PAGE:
When it comes to DJ talent, Nocturnal Wonderland 2015 is a convergence of old and new, paying homage to the forbears of dance music while celebrating the next wave of game-changers. In this three-part miniseries, we pair two voices together to paint a picture of just how far our culture has come over the past 20 years, and how much further it has to go.
“I feel like the new school don’t look into it enough and ask themselves, ‘Does this really need a release out there?’ That’s something they could learn from us. What I can learn from them is staying open and [not insisting that] ‘back in the day, everything was better.’”
One thing that remains as important today as it was 20 years ago is the DJ mix and the role of the DJ. Why is that true?
Tensnake: I think a good DJ is someone who can really read what’s going on. It depends if you’re playing at a club or a festival… [At] festivals, you have a limited amount of time, so you can’t really make a big buildup.
Eats Everything: The most important thing is the music. It’s so important to have a DJ that knows what he’s doing, that knows how to make the crowd move. It’s not about putting your head down and playing what you want to play. The DJ’s job is to make people dance, and he should do that by whatever means necessary. If he has to go out of his comfort zone, then he has to go out of his comfort zone.
What was your first rave experience?
Eats Everything: In 1994, I went to a rave called Dreamscape in Milton Keynes in the UK. It basically changed my life. I saw the effect the DJ had on the crowd and the effect the DJ had on me. From that point on, all I ever wanted to be was a DJ. What’s stayed the same for me was the love and appreciation for the music—not just for me, but also for the whole scene. The one thing that is constant in dance music is love and appreciation and everyone pulling together in unison in happy a way. At the end of the day, we only do it because we love it; it’s the only reason we rave, the only reason we DJ.
Tensnake: My first proper rave was maybe in 1994; it was Mayday Festival in Germany. I would say when it comes to capacity—Mayday was always about 20,000 people—there’s nothing else like that. Hearing that, in this huge hall with massive sound, was really like going to war. Everyone was in love. It was mind-blowing—a total game changer for me.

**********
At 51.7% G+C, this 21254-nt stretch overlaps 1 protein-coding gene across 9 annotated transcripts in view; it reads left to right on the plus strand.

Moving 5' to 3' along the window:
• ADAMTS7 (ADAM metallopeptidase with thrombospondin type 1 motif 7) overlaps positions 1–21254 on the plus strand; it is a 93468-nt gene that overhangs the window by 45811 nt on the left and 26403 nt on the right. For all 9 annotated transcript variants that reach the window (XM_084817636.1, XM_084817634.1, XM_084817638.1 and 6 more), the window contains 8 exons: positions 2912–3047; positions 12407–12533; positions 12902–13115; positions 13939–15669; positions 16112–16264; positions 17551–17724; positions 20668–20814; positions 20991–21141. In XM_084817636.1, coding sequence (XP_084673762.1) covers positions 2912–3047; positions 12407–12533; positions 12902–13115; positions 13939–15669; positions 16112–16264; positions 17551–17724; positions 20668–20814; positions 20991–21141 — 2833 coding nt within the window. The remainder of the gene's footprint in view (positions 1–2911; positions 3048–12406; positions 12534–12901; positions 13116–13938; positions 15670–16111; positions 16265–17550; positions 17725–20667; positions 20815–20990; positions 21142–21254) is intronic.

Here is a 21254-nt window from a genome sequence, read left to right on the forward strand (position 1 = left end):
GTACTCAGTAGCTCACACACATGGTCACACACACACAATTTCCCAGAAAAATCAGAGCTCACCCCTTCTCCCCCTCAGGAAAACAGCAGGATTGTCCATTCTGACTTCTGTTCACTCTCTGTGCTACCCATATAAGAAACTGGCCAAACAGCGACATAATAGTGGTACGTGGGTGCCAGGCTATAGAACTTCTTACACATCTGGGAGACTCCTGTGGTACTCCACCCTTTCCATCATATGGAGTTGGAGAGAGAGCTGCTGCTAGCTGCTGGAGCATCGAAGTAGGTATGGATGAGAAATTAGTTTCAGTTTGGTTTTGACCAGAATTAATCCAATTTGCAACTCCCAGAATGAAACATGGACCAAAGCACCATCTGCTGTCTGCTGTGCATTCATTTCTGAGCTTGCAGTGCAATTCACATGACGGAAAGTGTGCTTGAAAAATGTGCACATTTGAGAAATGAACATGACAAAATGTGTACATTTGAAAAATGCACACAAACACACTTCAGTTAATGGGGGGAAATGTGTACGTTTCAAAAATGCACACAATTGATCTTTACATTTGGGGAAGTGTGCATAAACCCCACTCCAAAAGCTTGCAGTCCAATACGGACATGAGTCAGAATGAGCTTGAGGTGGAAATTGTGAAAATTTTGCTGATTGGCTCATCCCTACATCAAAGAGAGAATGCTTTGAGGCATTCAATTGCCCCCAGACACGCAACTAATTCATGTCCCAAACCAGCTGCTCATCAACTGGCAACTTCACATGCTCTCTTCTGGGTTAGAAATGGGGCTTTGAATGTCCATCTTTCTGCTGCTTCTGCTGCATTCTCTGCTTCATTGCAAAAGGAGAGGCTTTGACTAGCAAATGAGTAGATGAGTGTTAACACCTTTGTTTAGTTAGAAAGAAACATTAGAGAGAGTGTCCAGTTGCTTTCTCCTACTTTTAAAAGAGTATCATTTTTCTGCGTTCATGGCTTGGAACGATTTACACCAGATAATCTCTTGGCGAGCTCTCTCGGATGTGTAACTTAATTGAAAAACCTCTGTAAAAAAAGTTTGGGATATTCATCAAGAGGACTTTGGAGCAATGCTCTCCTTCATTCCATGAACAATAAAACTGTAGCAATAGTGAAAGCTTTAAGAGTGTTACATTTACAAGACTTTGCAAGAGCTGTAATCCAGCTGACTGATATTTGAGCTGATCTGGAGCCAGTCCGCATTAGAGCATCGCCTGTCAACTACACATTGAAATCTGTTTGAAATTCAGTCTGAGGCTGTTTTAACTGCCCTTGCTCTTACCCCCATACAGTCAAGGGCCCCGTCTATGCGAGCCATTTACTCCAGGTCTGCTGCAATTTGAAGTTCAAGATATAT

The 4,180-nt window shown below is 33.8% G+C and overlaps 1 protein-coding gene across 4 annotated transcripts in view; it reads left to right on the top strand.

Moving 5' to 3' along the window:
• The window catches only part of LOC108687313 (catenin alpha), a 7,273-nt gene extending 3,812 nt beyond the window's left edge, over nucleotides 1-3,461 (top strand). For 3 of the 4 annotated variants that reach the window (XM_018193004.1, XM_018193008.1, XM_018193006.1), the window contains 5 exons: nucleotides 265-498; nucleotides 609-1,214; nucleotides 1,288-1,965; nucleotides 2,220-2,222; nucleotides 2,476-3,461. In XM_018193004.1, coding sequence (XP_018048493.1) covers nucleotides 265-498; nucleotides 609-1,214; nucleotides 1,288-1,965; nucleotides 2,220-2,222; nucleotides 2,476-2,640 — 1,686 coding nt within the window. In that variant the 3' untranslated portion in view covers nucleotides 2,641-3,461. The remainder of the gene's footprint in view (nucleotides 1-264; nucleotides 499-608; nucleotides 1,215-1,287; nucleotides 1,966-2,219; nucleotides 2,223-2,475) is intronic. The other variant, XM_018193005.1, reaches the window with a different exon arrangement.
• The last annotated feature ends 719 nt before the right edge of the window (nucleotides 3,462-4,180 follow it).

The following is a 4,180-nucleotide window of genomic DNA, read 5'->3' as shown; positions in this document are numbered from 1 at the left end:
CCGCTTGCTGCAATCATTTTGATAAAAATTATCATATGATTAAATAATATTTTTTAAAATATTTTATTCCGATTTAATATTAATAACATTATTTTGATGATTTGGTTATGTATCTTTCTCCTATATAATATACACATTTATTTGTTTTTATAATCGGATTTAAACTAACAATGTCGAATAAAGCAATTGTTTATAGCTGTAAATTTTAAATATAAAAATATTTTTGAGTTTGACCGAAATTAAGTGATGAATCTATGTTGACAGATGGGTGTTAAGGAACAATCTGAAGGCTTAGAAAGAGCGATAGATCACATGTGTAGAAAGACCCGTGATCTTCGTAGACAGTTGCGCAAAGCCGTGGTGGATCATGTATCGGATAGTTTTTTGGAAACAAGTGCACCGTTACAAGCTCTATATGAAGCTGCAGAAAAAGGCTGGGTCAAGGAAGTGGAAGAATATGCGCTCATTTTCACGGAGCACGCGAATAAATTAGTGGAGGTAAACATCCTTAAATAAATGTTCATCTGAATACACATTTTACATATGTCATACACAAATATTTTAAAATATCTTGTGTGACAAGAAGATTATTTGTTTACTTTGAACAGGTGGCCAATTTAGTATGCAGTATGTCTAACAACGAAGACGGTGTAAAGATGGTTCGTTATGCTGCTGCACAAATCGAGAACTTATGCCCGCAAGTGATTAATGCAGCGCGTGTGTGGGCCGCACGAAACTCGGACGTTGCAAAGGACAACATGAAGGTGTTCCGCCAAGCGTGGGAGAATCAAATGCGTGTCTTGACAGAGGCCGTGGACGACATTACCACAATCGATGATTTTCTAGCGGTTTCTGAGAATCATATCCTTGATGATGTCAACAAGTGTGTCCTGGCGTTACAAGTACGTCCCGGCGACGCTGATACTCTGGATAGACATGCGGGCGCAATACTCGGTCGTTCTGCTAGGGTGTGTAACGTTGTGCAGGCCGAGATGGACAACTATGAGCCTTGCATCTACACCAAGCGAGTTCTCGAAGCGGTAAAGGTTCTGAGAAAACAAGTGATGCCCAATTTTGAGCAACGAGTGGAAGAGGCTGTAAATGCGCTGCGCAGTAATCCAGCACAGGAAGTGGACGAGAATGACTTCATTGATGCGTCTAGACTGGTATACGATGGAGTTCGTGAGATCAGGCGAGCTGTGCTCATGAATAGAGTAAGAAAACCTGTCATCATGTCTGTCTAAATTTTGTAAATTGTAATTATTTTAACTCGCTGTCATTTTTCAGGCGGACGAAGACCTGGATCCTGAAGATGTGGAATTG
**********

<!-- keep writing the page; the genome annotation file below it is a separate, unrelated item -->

How do we as a culture ensure that we get another 20, 40, 60 years out of this movement?
Eats Everything: I don’t think it’s going anywhere. What other form of music that you can remember, in its purest form, hasn’t really changed? What other music has millions and millions of people [going out] every single weekend all over the world to various clubs, festivals and parties, week in and week out, for 30 years? No other musical culture has done that to that magnitude or scale. As long as everyone’s focused on the fact that it’s about music and fun, it will live forever.
Tensnake: It seems like you hear [the same sounds] all around the world. Back in the day, when you traveled somewhere, the music would be completely different in different countries, even in the same country. I think that’s missing a little bit today. I think it’s more important that people—maybe more the producer than the DJ—they don’t try and sound like the last big hit. People should try and be more unique, more creative, and dabble a bit more.
What is one element of the old-school rave scene you would like to continue into the new school and forever forward?
Tensnake: Back in the day, it was so much more expensive to produce. It was almost unaffordable to have a home studio; you had to go to a bigger studio. I love it today that every kid can produce music. It’s very democratic, doesn’t cost a lot of money, and everyone can do it. At the same time, I feel like the new school don’t look into it enough and ask themselves, “Does this really need a release out there?” That’s something they could learn from us. What I can learn from them is staying open and [not insisting that] “back in the day, everything was better.”
Eats Everything: Back when I started going to raves, you [had] the biggest DJs all in one club, all in one venue, one warehouse, and everyone would go there and rave together. Now, it’s all very snobby. There’s no point in wasting energy on bad-mouthing certain types of music and certain cultures because it’s not your thing. I think people of today should just take a step back and say, “Fuck it; let’s just have fun.”